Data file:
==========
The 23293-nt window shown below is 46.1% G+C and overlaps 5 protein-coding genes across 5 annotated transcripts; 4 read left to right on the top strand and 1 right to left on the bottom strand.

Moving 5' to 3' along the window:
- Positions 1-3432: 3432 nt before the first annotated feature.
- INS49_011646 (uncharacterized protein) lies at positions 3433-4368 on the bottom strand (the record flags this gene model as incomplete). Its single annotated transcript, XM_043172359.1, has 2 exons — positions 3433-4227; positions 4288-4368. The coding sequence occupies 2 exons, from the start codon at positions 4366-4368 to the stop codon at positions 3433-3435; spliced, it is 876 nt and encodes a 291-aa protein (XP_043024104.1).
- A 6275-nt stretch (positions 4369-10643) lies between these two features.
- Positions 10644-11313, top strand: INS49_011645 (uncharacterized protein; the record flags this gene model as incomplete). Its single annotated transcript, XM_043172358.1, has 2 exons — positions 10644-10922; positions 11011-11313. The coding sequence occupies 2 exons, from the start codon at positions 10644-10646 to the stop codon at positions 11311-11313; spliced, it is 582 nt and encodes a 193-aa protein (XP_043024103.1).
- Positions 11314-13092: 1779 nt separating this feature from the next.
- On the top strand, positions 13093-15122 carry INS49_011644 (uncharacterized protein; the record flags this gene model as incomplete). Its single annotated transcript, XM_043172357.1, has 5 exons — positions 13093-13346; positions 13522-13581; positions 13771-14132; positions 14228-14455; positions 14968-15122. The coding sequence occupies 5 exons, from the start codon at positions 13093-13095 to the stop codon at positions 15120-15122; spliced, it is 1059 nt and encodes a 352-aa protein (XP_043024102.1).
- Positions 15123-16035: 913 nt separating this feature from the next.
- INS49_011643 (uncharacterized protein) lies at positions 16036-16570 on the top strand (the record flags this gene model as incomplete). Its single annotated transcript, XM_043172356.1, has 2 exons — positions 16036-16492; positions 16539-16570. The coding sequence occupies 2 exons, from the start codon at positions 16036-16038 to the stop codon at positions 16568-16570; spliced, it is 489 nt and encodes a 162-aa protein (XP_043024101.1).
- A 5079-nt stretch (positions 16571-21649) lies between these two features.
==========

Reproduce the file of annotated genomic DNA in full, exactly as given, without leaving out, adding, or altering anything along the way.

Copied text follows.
The 23293-nt window shown below is 46.1% G+C and overlaps 5 protein-coding genes across 5 annotated transcripts; 4 read left to right on the top strand and 1 right to left on the bottom strand.

Moving 5' to 3' along the window:
- Positions 1-3432: 3432 nt before the first annotated feature.
- INS49_011646 (uncharacterized protein) lies at positions 3433-4368 on the bottom strand (the record flags this gene model as incomplete). Its single annotated transcript, XM_043172359.1, has 2 exons — positions 3433-4227; positions 4288-4368. The coding sequence occupies 2 exons, from the start codon at positions 4366-4368 to the stop codon at positions 3433-3435; spliced, it is 876 nt and encodes a 291-aa protein (XP_043024104.1).
- A 6275-nt stretch (positions 4369-10643) lies between these two features.
- Positions 10644-11313, top strand: INS49_011645 (uncharacterized protein; the record flags this gene model as incomplete). Its single annotated transcript, XM_043172358.1, has 2 exons — positions 10644-10922; positions 11011-11313. The coding sequence occupies 2 exons, from the start codon at positions 10644-10646 to the stop codon at positions 11311-11313; spliced, it is 582 nt and encodes a 193-aa protein (XP_043024103.1).
- Positions 11314-13092: 1779 nt separating this feature from the next.
- On the top strand, positions 13093-15122 carry INS49_011644 (uncharacterized protein; the record flags this gene model as incomplete). Its single annotated transcript, XM_043172357.1, has 5 exons — positions 13093-13346; positions 13522-13581; positions 13771-14132; positions 14228-14455; positions 14968-15122. The coding sequence occupies 5 exons, from the start codon at positions 13093-13095 to the stop codon at positions 15120-15122; spliced, it is 1059 nt and encodes a 352-aa protein (XP_043024102.1).
- Positions 15123-16035: 913 nt separating this feature from the next.
- INS49_011643 (uncharacterized protein) lies at positions 16036-16570 on the top strand (the record flags this gene model as incomplete). Its single annotated transcript, XM_043172356.1, has 2 exons — positions 16036-16492; positions 16539-16570. The coding sequence occupies 2 exons, from the start codon at positions 16036-16038 to the stop codon at positions 16568-16570; spliced, it is 489 nt and encodes a 162-aa protein (XP_043024101.1).
- A 5079-nt stretch (positions 16571-21649) lies between these two features.